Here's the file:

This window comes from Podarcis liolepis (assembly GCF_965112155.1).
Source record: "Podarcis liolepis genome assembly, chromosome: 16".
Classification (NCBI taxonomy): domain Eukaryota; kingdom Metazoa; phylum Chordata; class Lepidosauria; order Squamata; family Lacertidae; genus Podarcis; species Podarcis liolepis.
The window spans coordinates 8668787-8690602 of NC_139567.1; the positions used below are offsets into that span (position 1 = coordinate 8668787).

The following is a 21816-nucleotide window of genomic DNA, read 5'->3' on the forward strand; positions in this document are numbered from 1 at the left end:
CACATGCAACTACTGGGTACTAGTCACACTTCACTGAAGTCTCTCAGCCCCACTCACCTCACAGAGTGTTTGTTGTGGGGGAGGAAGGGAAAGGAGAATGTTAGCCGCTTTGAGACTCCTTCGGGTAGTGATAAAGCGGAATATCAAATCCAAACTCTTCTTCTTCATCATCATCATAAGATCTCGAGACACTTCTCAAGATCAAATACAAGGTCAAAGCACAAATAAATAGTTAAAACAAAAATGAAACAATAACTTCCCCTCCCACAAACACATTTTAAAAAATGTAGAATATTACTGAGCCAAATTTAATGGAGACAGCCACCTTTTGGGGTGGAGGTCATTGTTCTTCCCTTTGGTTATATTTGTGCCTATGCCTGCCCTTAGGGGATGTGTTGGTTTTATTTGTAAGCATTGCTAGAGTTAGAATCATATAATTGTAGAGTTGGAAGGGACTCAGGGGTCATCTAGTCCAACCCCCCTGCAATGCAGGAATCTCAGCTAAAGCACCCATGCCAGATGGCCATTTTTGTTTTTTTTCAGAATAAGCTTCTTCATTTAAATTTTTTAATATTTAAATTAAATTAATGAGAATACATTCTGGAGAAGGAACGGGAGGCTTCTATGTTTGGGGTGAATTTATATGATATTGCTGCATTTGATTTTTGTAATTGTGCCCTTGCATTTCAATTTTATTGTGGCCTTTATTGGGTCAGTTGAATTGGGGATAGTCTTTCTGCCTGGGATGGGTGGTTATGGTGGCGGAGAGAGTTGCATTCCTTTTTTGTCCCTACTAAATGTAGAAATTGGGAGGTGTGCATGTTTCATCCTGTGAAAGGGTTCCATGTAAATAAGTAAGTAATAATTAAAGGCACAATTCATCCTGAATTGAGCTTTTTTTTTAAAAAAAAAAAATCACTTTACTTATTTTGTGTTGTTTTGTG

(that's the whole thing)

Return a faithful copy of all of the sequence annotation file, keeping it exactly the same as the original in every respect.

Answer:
This window comes from Podarcis liolepis (assembly GCF_965112155.1).
Source record: "Podarcis liolepis genome assembly, chromosome: 16".
Classification (NCBI taxonomy): domain Eukaryota; kingdom Metazoa; phylum Chordata; class Lepidosauria; order Squamata; family Lacertidae; genus Podarcis; species Podarcis liolepis.
The window spans coordinates 8668787-8690602 of NC_139567.1; the positions used below are offsets into that span (position 1 = coordinate 8668787).

The following is a 21816-nucleotide window of genomic DNA, read 5'->3' on the forward strand; positions in this document are numbered from 1 at the left end:
CACATGCAACTACTGGGTACTAGTCACACTTCACTGAAGTCTCTCAGCCCCACTCACCTCACAGAGTGTTTGTTGTGGGGGAGGAAGGGAAAGGAGAATGTTAGCCGCTTTGAGACTCCTTCGGGTAGTGATAAAGCGGAATATCAAATCCAAACTCTTCTTCTTCATCATCATCATAAGATCTCGAGACACTTCTCAAGATCAAATACAAGGTCAAAGCACAAATAAATAGTTAAAACAAAAATGAAACAATAACTTCCCCTCCCACAAACACATTTTAAAAAATGTAGAATATTACTGAGCCAAATTTAATGGAGACAGCCACCTTTTGGGGTGGAGGTCATTGTTCTTCCCTTTGGTTATATTTGTGCCTATGCCTGCCCTTAGGGGATGTGTTGGTTTTATTTGTAAGCATTGCTAGAGTTAGAATCATATAATTGTAGAGTTGGAAGGGACTCAGGGGTCATCTAGTCCAACCCCCCTGCAATGCAGGAATCTCAGCTAAAGCACCCATGCCAGATGGCCATTTTTGTTTTTTTTCAGAATAAGCTTCTTCATTTAAATTTTTTAATATTTAAATTAAATTAATGAGAATACATTCTGGAGAAGGAACGGGAGGCTTCTATGTTTGGGGTGAATTTATATGATATTGCTGCATTTGATTTTTGTAATTGTGCCCTTGCATTTCAATTTTATTGTGGCCTTTATTGGGTCAGTTGAATTGGGGATAGTCTTTCTGCCTGGGATGGGTGGTTATGGTGGCGGAGAGAGTTGCATTCCTTTTTTGTCCCTACTAAATGTAGAAATTGGGAGGTGTGCATGTTTCATCCTGTGAAAGGGTTCCATGTAAATAAGTAAGTAATAATTAAAGGCACAATTCATCCTGAATTGAGCTTTTTTTTTAAAAAAAAAAAATCACTTTACTTATTTTGTGTTGTTTTGTG